Brent Co / Brent Co | July 10, 2004 00:00
Serious Power TripMove over, fear me, and respect me these just some of the words you'll visualize when you a fully tinted Nissan Patrol coming your way here in our street. Exactly what I felt when with my first few minutes with the Patrol, as I crossed an intersection where a traffic enforcer instantly gave me the right of way and let me pass without hesitation even if I didn't have the right of way.
But in reality the Patrol is more than just a bully looking for someone to push over. The GU Series was released in 1998 in foreign markets and had not stayed in the market this long to be just that. It has a capable engine and is well endowed with good off-roading capabilities of its four wheel drive system with automatic locking hubs. Which makes it often the weapon of choice for the UN security forces, European police, emergency and recovery teams, and other International agencies.
For an Asian SUV, the Patrol is the biggest of its kind that's available in our local market. With the Land Cruiser, which is an rival in terms of size not avaiable from the local dealerships. Outside, the Patrol screams R-E-S-P-E-C-T in big bold letters. Styling-wise, its not a knock out and its not really out there to win any design awards. Although a facelift similar to the Japanese variant would be a much welcome addition, it adds that modern touch to this fine truck.
Engine wise, the direct injection 3-liter turbo-intercooled diesel does the job adequately giving just the right amount of power and torque. Although I wouldn't complain if they have the 4.2-liter turbodiesel engine variant just for kicks. Now that would be something that would make good power and toque.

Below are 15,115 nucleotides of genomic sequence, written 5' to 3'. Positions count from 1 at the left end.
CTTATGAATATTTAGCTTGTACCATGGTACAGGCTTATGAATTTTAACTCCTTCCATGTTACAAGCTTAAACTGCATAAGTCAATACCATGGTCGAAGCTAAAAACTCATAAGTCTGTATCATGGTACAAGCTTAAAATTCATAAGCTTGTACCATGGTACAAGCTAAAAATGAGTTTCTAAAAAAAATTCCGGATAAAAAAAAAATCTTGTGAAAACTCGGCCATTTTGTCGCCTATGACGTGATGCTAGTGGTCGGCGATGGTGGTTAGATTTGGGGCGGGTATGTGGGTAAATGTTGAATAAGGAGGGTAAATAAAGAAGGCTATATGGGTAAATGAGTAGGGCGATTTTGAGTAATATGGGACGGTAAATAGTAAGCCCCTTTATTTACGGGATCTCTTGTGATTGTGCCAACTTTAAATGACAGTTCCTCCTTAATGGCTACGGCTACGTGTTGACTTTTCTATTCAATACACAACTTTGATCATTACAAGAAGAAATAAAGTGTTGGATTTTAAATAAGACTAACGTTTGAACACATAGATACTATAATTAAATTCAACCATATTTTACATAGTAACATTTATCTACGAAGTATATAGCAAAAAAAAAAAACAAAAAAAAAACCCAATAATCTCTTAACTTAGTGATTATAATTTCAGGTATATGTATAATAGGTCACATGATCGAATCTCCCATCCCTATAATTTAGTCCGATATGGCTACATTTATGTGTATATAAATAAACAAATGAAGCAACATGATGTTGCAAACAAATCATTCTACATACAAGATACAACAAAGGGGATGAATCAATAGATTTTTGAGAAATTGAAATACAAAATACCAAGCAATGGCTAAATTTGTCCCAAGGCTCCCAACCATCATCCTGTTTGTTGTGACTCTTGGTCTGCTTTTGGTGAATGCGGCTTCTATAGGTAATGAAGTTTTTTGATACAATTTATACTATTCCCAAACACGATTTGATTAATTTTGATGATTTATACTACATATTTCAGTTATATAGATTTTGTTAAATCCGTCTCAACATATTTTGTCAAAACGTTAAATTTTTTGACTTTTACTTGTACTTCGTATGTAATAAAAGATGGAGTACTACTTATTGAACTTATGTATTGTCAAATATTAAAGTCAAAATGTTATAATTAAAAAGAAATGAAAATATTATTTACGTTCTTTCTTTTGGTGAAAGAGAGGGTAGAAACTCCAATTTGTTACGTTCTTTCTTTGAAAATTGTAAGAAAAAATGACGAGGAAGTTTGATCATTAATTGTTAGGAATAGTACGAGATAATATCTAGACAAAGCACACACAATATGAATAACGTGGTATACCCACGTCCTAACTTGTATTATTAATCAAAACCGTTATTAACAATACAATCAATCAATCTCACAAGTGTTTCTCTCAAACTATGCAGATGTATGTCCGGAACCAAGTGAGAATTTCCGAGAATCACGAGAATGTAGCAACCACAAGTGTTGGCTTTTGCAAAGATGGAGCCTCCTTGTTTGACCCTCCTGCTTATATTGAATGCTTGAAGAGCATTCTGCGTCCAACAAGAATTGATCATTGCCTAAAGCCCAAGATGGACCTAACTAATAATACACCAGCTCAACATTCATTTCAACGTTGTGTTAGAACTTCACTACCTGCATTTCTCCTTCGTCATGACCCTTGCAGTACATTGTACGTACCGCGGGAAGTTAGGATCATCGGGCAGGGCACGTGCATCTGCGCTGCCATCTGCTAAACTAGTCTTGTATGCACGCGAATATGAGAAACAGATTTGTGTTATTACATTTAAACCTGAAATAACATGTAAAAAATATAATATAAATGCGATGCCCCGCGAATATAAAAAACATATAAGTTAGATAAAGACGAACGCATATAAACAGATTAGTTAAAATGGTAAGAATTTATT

Inside, you get power seats, climate control, cupholders galore, leather seats and trims, which are some of the interesting creature comforts. A special note should be given to the air conditioning system which efficiently cools the whole cabin. The bench-type seats have since been replaced with reclinable true to third row seats. The dashboard looks a little outdated though. Noise, vibration and harshness has been dealt with properly except for the noise coming from the ceiling in the third row which comes out on rough roads. Otherwise, everything is as smooth as silk.
Although driving this SUV doesn't require much effort, it is clear that this has been setup for people who would rather be driven. A DVD entertainment system with monitors behind the front seat headrests are perfect for those long road trips or terrible traffic jams as the driver and front passenger are left to listen, as it is not really safe to be watching a movie while driving anyway.
One very good active safety feature for the Patrol would perhaps be the light sensing headlamps which is really convenient. Gear shifting is pretty smooth adding to the comfortable drive. Handling was something not really expected from an SUV of its size, as it handled the winding roads of Dalton Pass in Nueva Vizcaya pretty well and rode firmly as the standard Dunlop Grand Trek tires stuck on the ground as well.
Overall, its your urbanized off-road wolf in sheep's clothing. With all that chrome and leather you wouldn't want to get dirty with mud. In this market where its more of an executive's or those politico-type's wagon, the off-road capability of the Patrol is usually neglected, who usually says "Why go off-road when you can go on the other side of the road?"